Managing Physical & Digital Security While Traveling

Whether you're traveling for business or leisure this summer, chances are that as a small business owner or other professional, you'll be working on your trip. But with unsecured Wi-Fi hotspots and the potential for physical theft, among other risks, there are several steps you need to take to ensure security issues don't interrupt your productivity.


Securing USB Flash Drives

You may have noticed growing reports in the media about the dangers of using USB memory sticks. It is true, they are susceptible to being exploited like everything else, however, and these exploits aren't terribly easy to carry out by hackers. Mostly because an attacker needs physical access to your computer in order to infect it.

What Can a "Bad" USB Stick Do?

A malicious device can install malware such as backdoor Trojans, information stealers and much more. They can install browser hijackers that will redirect you to the hacker's website of choice, which could host more malware, or inject adware, spyware or greyware onto your computer. While the ramifications of these threats can range from annoying to devastating, you can stay protected from these threats.


Ransomware Scams are back

We have been fortunate in our area not to have seen too many of these attacks. In addition to what's mentioned in this article by our friends at the Better Business Bureau, we can work with you and your company to make sure all your data is protected.

The ransomware scam is back and more vicious than ever, according to a new FBI report. Ransomware is a virus that freezes your computer, holding it ransom until you pay to unlock it. Victims are reporting losing up to $10,000 in a new version of this scam that encrypts your files. 

How the Scam Works:

You click on an infected advertisement, link or email attachment. Suddenly, a pop up appears. The screen tells you that all the files on your computer have been encrypted, making them useless unless you have a key to decode them.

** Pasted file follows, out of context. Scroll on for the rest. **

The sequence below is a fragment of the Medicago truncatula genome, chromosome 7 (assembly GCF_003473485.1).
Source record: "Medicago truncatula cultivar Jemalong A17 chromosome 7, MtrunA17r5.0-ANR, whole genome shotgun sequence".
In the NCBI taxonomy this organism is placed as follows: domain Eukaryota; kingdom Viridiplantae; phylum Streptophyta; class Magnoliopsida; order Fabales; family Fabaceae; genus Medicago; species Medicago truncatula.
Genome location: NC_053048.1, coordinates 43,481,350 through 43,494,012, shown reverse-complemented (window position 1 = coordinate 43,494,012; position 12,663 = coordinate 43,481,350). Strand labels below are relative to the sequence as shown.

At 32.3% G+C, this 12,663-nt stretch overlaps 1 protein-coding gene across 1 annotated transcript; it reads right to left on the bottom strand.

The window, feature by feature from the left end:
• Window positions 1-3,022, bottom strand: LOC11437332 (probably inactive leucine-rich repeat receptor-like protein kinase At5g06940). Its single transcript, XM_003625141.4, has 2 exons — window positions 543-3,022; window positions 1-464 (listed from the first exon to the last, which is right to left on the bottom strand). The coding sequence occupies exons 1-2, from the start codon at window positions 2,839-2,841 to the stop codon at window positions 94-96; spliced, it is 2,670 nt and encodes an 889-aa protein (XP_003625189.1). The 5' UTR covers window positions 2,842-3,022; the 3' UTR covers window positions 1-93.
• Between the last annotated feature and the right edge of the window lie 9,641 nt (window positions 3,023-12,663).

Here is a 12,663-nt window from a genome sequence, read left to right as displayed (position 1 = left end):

Using Location Services Safely

Editors's Note - We speak with clients and friends all the time about their smartphones and tablets regarding the data on them and what might happen to important information should that device be lost or stolen.  In addition, it's possible that your phone may be giving away your location unbeknownst to you.  Something to think about.

Does your phone know where you are? If you've used your phone to find directions or locate a nearby restaurant, you've used its global positioning system (GPS) and it's likely that it would be able to pinpoint your location within a close range.

Location services can be convenient for automatically adding location information (geotags) to photos. Some people also use location services to post their locations to social networking sites, such as Facebook. Be aware, however, that others can use your location information, too.


Don't let a Natural Disaster create a Data Security Nightmare

 by Lisa Weintraub Schifferle

"Natural Disaster happen elsewhere,  We're fine here."  We hear comments like this all too often.  Unfortunately, that's not the case.  We do get our share of natural disasters right here. Read on for some helpful tips on how to prepare.

A natural disaster can wreak havoc on any business. But it's even worse when that real-world catastrophe becomes a data security calamity.

Before the summer storm season arrives, get your business ready. Just like you gather flashlights, bottled water, and emergency supplies, you can prepare your business by reviewing data retention and disposal practices.

Why are data retention practices important? As Bob Dylan said, “the answer, my friend, is blowin' in the wind.” Remember the Brooklyn warehouse fire, where media reports indicate that medical records (including drug tests), bank checks, and Social Security numbers were strewn about the neighborhood. Or tornados in the Midwest which literally blew away sensitive personal information, sometimes even across state lines. 

No one wants that to happen to their business. Of course, you can't stop a hurricane or tornado. But while the sun is still shining, you can reduce the risk to customers and employees by safely disposing of paperwork you no longer need. The last thing you want is old records, that you should've securely destroyed years ago, blowing in the wind. If you hold onto only what you really need, it's easier to keep it safe – and there's less to lose in a natural disaster.


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